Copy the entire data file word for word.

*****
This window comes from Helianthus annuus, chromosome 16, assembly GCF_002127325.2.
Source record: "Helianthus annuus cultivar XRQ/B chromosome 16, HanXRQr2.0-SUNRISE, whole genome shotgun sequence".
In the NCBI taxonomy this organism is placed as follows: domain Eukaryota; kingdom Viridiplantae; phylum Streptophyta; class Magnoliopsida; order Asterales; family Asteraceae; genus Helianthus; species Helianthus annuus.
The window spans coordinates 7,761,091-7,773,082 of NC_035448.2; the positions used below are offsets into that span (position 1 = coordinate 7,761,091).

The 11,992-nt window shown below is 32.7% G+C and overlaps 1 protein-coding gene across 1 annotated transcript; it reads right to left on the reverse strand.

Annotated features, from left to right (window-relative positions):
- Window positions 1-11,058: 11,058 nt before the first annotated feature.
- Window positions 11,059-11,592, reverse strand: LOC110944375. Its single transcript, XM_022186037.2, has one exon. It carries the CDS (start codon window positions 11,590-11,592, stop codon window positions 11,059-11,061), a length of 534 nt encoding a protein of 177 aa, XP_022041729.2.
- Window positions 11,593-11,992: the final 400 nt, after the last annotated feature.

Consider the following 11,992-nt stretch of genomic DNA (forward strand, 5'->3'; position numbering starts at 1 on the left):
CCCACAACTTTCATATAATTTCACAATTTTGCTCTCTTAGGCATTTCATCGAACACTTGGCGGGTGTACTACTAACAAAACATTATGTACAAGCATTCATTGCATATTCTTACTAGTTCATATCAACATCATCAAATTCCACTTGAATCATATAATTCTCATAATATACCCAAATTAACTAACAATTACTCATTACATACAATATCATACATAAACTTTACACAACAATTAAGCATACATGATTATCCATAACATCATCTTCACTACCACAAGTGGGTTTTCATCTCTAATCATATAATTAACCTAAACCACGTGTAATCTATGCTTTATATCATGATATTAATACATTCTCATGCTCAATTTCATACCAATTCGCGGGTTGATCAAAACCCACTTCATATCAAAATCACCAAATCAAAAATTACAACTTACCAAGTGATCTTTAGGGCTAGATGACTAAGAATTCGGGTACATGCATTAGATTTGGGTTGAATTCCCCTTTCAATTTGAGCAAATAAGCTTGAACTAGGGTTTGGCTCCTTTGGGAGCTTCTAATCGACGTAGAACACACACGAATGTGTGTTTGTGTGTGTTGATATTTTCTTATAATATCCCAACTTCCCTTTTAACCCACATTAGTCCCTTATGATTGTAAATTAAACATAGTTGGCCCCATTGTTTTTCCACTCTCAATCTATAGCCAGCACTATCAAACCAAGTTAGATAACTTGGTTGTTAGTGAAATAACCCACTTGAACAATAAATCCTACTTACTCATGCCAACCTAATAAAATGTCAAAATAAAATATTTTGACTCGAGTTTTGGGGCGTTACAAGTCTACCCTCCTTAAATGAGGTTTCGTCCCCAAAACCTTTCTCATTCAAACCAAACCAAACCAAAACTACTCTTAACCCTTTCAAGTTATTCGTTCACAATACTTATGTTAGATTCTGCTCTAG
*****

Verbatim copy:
This window comes from Helianthus annuus, chromosome 16, assembly GCF_002127325.2.
Source record: "Helianthus annuus cultivar XRQ/B chromosome 16, HanXRQr2.0-SUNRISE, whole genome shotgun sequence".
In the NCBI taxonomy this organism is placed as follows: domain Eukaryota; kingdom Viridiplantae; phylum Streptophyta; class Magnoliopsida; order Asterales; family Asteraceae; genus Helianthus; species Helianthus annuus.
The window spans coordinates 7,761,091-7,773,082 of NC_035448.2; the positions used below are offsets into that span (position 1 = coordinate 7,761,091).

The 11,992-nt window shown below is 32.7% G+C and overlaps 1 protein-coding gene across 1 annotated transcript; it reads right to left on the reverse strand.

Annotated features, from left to right (window-relative positions):
- Window positions 1-11,058: 11,058 nt before the first annotated feature.
- Window positions 11,059-11,592, reverse strand: LOC110944375. Its single transcript, XM_022186037.2, has one exon. It carries the CDS (start codon window positions 11,590-11,592, stop codon window positions 11,059-11,061), a length of 534 nt encoding a protein of 177 aa, XP_022041729.2.
- Window positions 11,593-11,992: the final 400 nt, after the last annotated feature.

Consider the following 11,992-nt stretch of genomic DNA (forward strand, 5'->3'; position numbering starts at 1 on the left):
CCCACAACTTTCATATAATTTCACAATTTTGCTCTCTTAGGCATTTCATCGAACACTTGGCGGGTGTACTACTAACAAAACATTATGTACAAGCATTCATTGCATATTCTTACTAGTTCATATCAACATCATCAAATTCCACTTGAATCATATAATTCTCATAATATACCCAAATTAACTAACAATTACTCATTACATACAATATCATACATAAACTTTACACAACAATTAAGCATACATGATTATCCATAACATCATCTTCACTACCACAAGTGGGTTTTCATCTCTAATCATATAATTAACCTAAACCACGTGTAATCTATGCTTTATATCATGATATTAATACATTCTCATGCTCAATTTCATACCAATTCGCGGGTTGATCAAAACCCACTTCATATCAAAATCACCAAATCAAAAATTACAACTTACCAAGTGATCTTTAGGGCTAGATGACTAAGAATTCGGGTACATGCATTAGATTTGGGTTGAATTCCCCTTTCAATTTGAGCAAATAAGCTTGAACTAGGGTTTGGCTCCTTTGGGAGCTTCTAATCGACGTAGAACACACACGAATGTGTGTTTGTGTGTGTTGATATTTTCTTATAATATCCCAACTTCCCTTTTAACCCACATTAGTCCCTTATGATTGTAAATTAAACATAGTTGGCCCCATTGTTTTTCCACTCTCAATCTATAGCCAGCACTATCAAACCAAGTTAGATAACTTGGTTGTTAGTGAAATAACCCACTTGAACAATAAATCCTACTTACTCATGCCAACCTAATAAAATGTCAAAATAAAATATTTTGACTCGAGTTTTGGGGCGTTACAAGTCTACCCTCCTTAAATGAGGTTTCGTCCCCAAAACCTTTCTCATTCAAACCAAACCAAACCAAAACTACTCTTAACCCTTTCAAGTTATTCGTTCACAATACTTATGTTAGATTCTGCTCTAG